All things must pass – apparently

 

When a piece of the landscape around where you live, or have lived in, is taken away it takes away a little part of you too. No-one takes much notice, few will voice their disapproval/dismay, but this is still what happens.
The small-minded viewpoint of the world still prevails. Yet it thinks it is the opposite: that man is better and above all that is around him; that he doesn’t even need it! So, when a field full of trees is obliterated in order to make way for an industrial park or a new ‘super’ school, small-minded pragmatism wins over an holistic pragmatism: we ignore that fact that this practice of destruction of one thing for the benefit of another is going on in every town in every developed/developing nation in the world, and we only focus on the benefits from a microscopic viewpoint – the benefits it will bring to our immediate area.
There will come a time when lots of us will awake, when it is too late, only to wander through the wreckage of the earth in despair. But when this time comes there will also be those who cling to the small mindedness and will blame everyone but themselves for causing the destruction. Will this human tragedy ever end?
You don’t need to be stupid, as we have come to know the meaning, to be small-minded in this human system. In fact it seems to help to be like this far too often to be merely an anomaly. This system we are reared to obey rewards a certain kind of intelligence: an intelligence which lets one act as if they are the only one on this planet – fuck the consequences of the actions.
These people rise to the top to make the decisions which we must all obey. Forced to do so, we follow their example of only caring for the immediate; living as if our house, our family, were the only things that mattered, as if it is nature itself that orders us to live this way. The only pragmatism we see is that for the benefit of our household, “It’s bad that ….so and so….has happened, but what can we do?”.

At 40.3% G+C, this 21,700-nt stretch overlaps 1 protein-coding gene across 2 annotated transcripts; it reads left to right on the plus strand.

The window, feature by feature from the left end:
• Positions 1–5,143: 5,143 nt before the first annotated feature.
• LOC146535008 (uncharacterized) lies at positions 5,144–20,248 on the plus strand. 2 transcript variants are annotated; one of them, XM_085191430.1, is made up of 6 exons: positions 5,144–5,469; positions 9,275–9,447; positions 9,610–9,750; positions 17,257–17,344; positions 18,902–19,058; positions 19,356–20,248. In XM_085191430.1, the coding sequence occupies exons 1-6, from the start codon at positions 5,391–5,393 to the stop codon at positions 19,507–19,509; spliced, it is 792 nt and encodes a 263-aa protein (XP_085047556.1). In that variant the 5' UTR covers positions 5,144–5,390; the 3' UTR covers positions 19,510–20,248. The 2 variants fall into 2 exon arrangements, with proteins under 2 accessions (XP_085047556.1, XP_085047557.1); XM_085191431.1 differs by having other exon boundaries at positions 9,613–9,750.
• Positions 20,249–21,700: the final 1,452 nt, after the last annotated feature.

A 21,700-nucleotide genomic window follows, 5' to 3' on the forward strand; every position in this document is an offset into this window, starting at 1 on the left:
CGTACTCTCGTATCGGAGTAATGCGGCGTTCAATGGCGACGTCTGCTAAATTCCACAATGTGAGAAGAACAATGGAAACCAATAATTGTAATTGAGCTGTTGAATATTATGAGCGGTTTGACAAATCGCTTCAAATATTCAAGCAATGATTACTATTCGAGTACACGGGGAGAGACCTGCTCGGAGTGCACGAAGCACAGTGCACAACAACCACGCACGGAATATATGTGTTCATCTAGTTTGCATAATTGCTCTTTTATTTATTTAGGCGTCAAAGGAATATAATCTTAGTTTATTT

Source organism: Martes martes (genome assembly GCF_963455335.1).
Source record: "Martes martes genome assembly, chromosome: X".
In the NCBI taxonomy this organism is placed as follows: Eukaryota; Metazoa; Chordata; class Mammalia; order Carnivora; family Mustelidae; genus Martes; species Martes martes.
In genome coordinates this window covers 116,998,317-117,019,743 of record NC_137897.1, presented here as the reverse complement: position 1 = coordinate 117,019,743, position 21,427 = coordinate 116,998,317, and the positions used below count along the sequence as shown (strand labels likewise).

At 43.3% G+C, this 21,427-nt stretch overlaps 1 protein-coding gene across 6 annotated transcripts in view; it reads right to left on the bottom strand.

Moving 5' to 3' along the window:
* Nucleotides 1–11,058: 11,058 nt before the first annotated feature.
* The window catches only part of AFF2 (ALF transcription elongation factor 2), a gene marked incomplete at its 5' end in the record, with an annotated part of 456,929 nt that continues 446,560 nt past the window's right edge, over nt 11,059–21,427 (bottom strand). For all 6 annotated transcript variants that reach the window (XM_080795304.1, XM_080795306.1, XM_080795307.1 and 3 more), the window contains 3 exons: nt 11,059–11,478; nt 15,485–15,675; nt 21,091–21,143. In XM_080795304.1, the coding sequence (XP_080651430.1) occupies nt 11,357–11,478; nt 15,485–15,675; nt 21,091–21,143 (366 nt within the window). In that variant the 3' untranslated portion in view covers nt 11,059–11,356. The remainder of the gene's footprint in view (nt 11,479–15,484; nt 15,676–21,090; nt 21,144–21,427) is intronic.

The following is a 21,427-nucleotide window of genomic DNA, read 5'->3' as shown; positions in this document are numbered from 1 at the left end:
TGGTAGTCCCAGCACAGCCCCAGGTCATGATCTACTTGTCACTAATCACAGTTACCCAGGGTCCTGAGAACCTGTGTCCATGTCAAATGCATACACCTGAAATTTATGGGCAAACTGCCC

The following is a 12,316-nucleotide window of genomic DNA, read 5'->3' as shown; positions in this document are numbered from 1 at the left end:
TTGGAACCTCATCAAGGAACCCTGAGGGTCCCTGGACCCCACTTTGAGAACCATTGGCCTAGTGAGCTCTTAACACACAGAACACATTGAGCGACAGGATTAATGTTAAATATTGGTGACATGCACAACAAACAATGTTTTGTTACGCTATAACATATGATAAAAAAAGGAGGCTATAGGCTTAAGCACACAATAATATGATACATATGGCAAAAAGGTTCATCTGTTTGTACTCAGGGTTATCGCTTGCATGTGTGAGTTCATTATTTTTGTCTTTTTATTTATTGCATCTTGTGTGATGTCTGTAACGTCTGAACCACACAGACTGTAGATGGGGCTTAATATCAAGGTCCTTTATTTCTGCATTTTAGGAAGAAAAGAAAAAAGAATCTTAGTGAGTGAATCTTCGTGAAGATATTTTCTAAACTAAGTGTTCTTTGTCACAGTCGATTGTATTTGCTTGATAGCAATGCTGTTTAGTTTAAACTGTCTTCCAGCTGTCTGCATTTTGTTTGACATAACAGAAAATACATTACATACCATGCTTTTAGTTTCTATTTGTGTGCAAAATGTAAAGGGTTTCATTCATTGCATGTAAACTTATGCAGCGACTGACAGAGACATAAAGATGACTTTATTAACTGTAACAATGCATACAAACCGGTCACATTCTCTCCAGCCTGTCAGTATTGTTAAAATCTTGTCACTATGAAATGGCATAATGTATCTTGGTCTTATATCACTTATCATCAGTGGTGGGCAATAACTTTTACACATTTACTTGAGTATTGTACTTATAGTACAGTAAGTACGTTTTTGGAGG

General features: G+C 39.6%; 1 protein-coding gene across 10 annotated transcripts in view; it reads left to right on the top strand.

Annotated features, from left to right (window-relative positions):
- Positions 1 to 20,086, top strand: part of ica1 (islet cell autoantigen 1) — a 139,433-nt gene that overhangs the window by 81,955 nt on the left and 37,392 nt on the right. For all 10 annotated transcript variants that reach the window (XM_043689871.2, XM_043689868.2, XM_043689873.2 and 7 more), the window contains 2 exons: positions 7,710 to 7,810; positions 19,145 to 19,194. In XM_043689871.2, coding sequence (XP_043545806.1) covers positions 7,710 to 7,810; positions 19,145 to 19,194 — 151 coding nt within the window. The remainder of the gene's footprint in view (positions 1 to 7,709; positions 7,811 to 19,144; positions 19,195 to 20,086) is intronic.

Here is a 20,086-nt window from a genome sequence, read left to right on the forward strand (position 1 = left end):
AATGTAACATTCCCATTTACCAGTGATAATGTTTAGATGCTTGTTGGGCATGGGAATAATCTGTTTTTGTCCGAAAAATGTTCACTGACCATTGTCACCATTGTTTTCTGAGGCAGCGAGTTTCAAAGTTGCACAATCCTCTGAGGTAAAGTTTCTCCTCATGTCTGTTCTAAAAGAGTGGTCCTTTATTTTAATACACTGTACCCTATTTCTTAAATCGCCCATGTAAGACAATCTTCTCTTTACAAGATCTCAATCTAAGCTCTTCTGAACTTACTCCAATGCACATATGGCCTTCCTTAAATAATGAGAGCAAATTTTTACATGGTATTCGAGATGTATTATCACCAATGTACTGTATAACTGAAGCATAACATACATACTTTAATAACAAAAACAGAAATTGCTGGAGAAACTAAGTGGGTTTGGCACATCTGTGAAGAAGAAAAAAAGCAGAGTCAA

Those around me will cut down trees for pragmatic reasons which I too will benefit from: the sliver birch in our garden “will have to come down, it’s bringing up the paving stones and we can’t get into the shed” I also need to use this shed; I too can grasp the pragmatism. But I also look out from the bedroom window and see all the other households acting in a similar fashion with their gardens.
Then I think of the land outside the gardens: the nation’s woodlands which look increasingly threatened as the current government here in the UK plans to sell it off to the highest bidder; i.e. the biggest most destructive company.
Then I think of my own guerrilla plantation of saplings on a grassy verge near a motorway junction, which I have been slowly contributing to over the past 3 years: I feel guilt, because I am undoing myself being part of contingent which will benefit from the chopping down of another tree, in the garden of place where I reside. I feel bad: it’s cutting down will benefit, ever-so-slightly, my own life under this system.
But I also feel the sense of loss; loosing something which has been around for most of my life; something which was good without needing to justify its goodness, something which brought character without having to prove itself; something which makes a place nicer without costing any money, and something that lived a life which did no harm to anybody. All things do pass, there’s no getting around that fact, but that doesn’t give humanity the green light to get rid of it when it feel it is time.
Yet again I hear the reactions to my sadness: “It’s only one fucking tree for god’s sake!”. But this reaction is precisely the one which perpetuates the entire problem of our disregard for the natural environment, from which the sad fact that its absence makes human environment’s ever-more dull and depressing places plays only a minor part next to the fact our disregard is coming back to present the biggest challenge for survival humanity has possibility had since prehistoric times.

About John Ledger

A visual Artist, eternal meanderer and obsessive self-reflector by nature, who can’t help but try to interpret everything from within the tide of society. His works predominantly take the form of large scale ballpoint pen landscape drawings and map-making as social/psychological note-making. They are slowly-accumulating responses to crises inflicted upon the self in the perplexing, fearful, empty, and often personality-erasing human world.

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